View of our Campground Beach!
 Unique, assorted means of travel vehicles 'in our 'Hood'.

We set off on the neighbor trail {Bear Country??: No, Campground...Dog.]  
We cross over Kalaloch River Bridge (constructed in 1930) to explore the Campground to find a 'mini-mart', restaurant, and the Kalaloch Lodge....for those utilizing another unique overnight accommodation travel option.

 Welcoming Entrance to Kalaloch Lodge.  

There are many Beach Access areas along this portion of the Pacific Ocean in Olympic National Park.  We choose two of the six beach access points to hiking the beaches, each with their own offering.

Beach 4 is Olympia's best locations for exploring tide pools.  A short trail and a bridge made from driftwood lead to this marine wildlife preserve part of the Olympic Coast National Marine Sanctuary.

Destruction Island Lighthouse built in 1889, now its Fresnel Lens is housed at the 
Westport Maritime Museum.
 We walked for miles in this sanctuary of sandy beach for as far as one can see.   
 A worthwhile and pleasant afternoon.

Next day we visited the famous Ruby Beach.  A favorite for those who come to observe.

The access is from a bluff with a trail that leads to driftwood that has been washed ashore at a high tide

Notice visitors get their feet wet at this beach.  

The tidepools call for those to remove their shoes to explore.   Hiking shoes removed, this is a place flip-flops are optional where water shoes or old tennis shoes that can get wet.
Although Ruby Beach is a rocky beach, we notice shoes an option exploring the shoreline.


Tim and I enjoy the tranquility of the beach walk.  We are destined for the mysterious, outcropping at the far end of the beach, where there is no one else.

As the fog blows in it adds a texture of a floating pathway along with the
 sound of the surf.

 We set out and make our own 'life circle' in the sand several miles to the rocky cliff.
 It is clear the rock stands to the pounding Pacific Ocean winter storms.

 We have met with great accomplishment; now head back several miles and several hours of being.

The Quinault Rain Forrest  Nature Trail: Road Trail Tour.
From the Ranger Station, we drove Northeast on South Shore Road to see the open view of Quinault River.
  We enjoyed this unique area driving the rainforest.  The Scenic Loop Drive provides excellent opportunities to see a wide variety of features within a short period of time through the temperate rain forest.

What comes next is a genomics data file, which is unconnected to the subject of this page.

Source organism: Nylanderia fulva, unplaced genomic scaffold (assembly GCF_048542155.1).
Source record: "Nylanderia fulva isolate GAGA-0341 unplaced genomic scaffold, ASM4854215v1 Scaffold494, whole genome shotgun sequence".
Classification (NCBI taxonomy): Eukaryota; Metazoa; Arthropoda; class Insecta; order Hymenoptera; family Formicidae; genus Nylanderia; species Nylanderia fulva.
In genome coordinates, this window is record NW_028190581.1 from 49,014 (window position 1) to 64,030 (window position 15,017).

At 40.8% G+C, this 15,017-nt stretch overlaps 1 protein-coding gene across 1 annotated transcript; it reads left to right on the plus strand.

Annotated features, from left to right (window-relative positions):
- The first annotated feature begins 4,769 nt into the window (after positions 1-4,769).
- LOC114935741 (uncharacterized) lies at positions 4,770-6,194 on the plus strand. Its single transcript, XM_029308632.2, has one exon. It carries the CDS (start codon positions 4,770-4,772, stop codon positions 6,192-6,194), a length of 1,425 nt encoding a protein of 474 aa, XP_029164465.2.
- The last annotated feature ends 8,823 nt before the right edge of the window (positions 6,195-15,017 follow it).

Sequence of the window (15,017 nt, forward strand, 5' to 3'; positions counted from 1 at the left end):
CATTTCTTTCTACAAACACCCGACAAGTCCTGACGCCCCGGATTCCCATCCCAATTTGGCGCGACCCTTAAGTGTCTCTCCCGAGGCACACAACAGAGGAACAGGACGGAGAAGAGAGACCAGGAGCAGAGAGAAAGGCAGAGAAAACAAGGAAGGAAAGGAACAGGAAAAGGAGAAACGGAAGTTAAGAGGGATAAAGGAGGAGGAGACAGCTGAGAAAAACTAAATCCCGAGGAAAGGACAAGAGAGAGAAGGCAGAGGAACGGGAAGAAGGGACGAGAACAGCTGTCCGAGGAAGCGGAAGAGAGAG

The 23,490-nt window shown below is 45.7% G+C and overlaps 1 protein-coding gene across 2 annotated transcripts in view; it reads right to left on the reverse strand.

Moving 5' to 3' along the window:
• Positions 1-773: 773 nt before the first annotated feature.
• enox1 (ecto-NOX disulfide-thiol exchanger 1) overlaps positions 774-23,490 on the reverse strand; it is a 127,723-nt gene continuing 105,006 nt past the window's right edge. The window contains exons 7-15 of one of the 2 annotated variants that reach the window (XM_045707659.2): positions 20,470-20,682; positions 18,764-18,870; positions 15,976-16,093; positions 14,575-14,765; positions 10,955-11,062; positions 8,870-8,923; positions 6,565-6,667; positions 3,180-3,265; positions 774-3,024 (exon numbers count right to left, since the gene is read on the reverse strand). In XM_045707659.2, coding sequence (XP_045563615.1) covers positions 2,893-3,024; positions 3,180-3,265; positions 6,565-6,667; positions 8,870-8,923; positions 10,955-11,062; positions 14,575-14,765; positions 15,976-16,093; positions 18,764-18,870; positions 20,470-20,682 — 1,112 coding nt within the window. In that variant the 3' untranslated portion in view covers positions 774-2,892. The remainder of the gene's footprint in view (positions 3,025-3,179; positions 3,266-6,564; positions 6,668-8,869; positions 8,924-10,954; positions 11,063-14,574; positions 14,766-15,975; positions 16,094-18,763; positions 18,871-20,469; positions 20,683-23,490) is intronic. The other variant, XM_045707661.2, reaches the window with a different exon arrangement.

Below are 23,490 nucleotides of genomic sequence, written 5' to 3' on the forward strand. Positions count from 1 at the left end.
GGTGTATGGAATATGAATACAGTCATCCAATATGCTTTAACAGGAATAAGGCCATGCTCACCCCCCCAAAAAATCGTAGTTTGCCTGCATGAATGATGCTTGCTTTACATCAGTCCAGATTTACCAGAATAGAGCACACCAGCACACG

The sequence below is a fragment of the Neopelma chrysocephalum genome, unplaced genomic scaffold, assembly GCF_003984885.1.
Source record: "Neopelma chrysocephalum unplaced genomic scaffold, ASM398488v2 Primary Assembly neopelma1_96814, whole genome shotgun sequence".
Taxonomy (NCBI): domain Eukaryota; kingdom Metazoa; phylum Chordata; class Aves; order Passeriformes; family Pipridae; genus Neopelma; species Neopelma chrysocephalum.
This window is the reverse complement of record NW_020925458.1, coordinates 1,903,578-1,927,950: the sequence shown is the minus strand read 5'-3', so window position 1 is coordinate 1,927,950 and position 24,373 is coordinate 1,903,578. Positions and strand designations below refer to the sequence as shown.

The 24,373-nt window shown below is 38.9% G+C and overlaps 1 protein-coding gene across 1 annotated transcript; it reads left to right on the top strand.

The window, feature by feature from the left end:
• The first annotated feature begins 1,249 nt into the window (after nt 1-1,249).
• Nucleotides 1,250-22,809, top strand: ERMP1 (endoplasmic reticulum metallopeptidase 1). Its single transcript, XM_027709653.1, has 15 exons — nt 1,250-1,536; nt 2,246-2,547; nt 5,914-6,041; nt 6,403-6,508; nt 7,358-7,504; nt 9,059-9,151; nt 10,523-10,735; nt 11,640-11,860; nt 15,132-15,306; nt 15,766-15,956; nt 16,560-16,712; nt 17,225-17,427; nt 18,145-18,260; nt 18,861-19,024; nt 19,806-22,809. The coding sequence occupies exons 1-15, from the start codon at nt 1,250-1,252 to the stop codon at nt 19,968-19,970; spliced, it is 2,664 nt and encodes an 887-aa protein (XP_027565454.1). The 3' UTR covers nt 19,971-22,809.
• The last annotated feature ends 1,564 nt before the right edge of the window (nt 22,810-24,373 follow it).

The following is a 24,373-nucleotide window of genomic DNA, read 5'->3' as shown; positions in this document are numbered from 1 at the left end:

Western Red-cedar.  the bark is too acidic for lichen, fungi or moss growth.  Indigenous peoples referred to this as the "tree of life".  Lewis & Clark found the cedar canoes excellent crafts.
Quinault River
 Sunny and warm at Quinault River.  We drove down the dirt, sloped boat launch onto the gravel river bar.
Cedar Tree branches and foliage where the sword ferns are abundant on the nature trail here in Quinault.  Elk eat the tips of the fern leaves.
 Western Cedar alongside a Western Hemlock is a common understory tree. 
 The Hemlock is Washington's state tree.
Merriman Falls Creek.
Quinault Valley Homesteaders remain.

Red Alder, lichen grows on the bark.  Alder fixes nitrogen in its roots and adds nutrients to the poor soil it initially invades.
Douglas Fir

Large Cedar Tree near our Kalaloch Campground. 

Drive back to Ranger Station in Quinault 
Fuel Station

Items we found most interesting (had to narrow) inside the Quinault Museum
 Sears Robuck Catalog (First Mail Order Retail)
 My grandma Alwood (Hilda, born in England, came to Canada and met my Grandpa Harry Alwood) wore an apron as this.....everyday around her house kitchen.

Grand Lodges of the National Parks
Grand and Rustic Quinault Lodge built in 1926.

 Cozy antique ambiance                                                  It is alright to play this upright piano in the alcove.

Home Away From Home Comfort.  President Franklin D. Roosevelt dined at the lodge in 1937 while touring the peninsula.

 Robert Reamer, Architect of Quinault Lodge; Ralph Waldo Emerson, and Frank McNeil dine at the Roosevelt Dining Room here at the Quinault Lodge built in 1926

The cozy charm of the 1920 era. 

Quinault Lodge Boathouse, handmade details.

Lakeside view

Quinault Lake

Lakeside view with lawn sports; croquet anyone??

Lake Quinault

 Patio at Quinault Lodge

 Front entrance from the road.
 At the front entrance, these trees are even more famous here than the Lodge: Sitka Spruce, Douglas Fir, and the Western Cedar!

California Redwood Trees are grown in the front Valet Garden.

Time to rest.  We are moving on the north to the 'city' of Forks to provision prior to our travel out to the Northwesternmost Point in the contiguous U.S,: Cape Flattery.